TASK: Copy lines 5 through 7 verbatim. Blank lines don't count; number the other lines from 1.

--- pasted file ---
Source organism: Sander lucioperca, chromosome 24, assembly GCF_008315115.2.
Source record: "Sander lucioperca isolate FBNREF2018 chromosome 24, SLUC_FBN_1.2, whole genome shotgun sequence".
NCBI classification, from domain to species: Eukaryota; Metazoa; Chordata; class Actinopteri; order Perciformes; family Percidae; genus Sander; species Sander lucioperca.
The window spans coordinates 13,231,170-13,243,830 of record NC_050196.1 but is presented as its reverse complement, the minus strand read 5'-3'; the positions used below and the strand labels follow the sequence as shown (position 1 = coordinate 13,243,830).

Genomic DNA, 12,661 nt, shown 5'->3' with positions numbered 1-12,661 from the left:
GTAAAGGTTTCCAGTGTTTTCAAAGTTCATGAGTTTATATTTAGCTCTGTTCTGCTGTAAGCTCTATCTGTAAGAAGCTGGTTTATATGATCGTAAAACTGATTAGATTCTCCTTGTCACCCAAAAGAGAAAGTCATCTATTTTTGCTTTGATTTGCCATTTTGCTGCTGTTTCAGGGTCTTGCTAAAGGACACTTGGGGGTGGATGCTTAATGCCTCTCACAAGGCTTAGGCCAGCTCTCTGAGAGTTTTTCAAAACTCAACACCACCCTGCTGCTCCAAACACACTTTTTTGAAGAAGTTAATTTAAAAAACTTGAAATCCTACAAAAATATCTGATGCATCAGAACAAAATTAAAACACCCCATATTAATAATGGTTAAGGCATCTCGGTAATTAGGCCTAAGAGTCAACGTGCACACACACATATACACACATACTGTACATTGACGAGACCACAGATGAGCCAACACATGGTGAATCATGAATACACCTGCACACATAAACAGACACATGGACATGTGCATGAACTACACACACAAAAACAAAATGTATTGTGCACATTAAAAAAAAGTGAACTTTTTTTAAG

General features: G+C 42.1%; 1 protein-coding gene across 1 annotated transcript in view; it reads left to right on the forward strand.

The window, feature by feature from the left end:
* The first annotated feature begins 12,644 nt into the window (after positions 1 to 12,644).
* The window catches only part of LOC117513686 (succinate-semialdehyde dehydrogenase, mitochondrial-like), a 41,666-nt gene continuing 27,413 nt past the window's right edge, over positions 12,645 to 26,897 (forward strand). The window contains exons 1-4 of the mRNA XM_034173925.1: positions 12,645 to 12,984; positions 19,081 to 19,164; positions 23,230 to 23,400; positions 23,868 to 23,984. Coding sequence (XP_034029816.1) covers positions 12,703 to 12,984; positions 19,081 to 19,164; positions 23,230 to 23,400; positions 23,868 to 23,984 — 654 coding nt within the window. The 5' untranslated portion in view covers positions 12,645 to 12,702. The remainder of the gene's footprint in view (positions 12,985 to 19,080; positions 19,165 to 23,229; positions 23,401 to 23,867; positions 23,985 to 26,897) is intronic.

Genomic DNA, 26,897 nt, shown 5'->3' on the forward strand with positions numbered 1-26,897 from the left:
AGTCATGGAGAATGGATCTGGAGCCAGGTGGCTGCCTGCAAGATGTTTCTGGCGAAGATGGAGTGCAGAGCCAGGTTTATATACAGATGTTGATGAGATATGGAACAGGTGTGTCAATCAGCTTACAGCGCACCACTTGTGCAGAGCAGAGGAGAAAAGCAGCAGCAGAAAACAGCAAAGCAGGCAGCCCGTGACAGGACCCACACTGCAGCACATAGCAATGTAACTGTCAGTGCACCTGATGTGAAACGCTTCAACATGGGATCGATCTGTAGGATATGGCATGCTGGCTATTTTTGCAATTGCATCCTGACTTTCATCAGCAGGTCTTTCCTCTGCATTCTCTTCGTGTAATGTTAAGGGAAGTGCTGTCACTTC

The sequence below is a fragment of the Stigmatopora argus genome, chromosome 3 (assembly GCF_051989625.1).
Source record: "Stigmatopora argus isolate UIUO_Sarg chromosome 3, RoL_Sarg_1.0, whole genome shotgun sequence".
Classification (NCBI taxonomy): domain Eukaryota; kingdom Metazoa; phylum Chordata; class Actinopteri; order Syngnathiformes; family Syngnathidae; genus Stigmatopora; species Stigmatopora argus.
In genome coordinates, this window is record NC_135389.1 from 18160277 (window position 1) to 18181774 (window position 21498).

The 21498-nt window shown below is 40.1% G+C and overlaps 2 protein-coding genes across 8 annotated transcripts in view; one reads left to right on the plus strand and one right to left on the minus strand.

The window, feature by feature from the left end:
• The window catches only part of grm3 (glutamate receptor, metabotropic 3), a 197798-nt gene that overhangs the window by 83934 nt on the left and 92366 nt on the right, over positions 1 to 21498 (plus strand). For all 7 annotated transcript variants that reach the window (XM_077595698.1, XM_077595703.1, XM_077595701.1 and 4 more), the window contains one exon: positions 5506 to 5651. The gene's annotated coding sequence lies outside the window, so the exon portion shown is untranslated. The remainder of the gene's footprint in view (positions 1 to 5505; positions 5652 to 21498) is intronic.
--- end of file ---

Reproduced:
Genomic DNA, 12,661 nt, shown 5'->3' with positions numbered 1-12,661 from the left:
GTAAAGGTTTCCAGTGTTTTCAAAGTTCATGAGTTTATATTTAGCTCTGTTCTGCTGTAAGCTCTATCTGTAAGAAGCTGGTTTATATGATCGTAAAACTGATTAGATTCTCCTTGTCACCCAAAAGAGAAAGTCATCTATTTTTGCTTTGATTTGCCATTTTGCTGCTGTTTCAGGGTCTTGCTAAAGGACACTTGGGGGTGGATGCTTAATGCCTCTCACAAGGCTTAGGCCAGCTCTCTGAGAGTTTTTCAAAACTCAACACCACCCTGCTGCTCCAAACACACTTTTTTGAAGAAGTTAATTTAAAAAACTTGAAATCCTACAAAAATATCTGATGCATCAGAACAAAATTAAAACACCCCATATTAATAATGGTTAAGGCATCTCGGTAATTAGGCCTAAGAGTCAACGTGCACACACACATATACACACATACTGTACATTGACGAGACCACAGATGAGCCAACACATGGTGAATCATGAATACACCTGCACACATAAACAGACACATGGACATGTGCATGAACTACACACACAAAAACAAAATGTATTGTGCACATTAAAAAAAAGTGAACTTTTTTTAAG

General features: G+C 42.1%; 1 protein-coding gene across 1 annotated transcript in view; it reads left to right on the forward strand.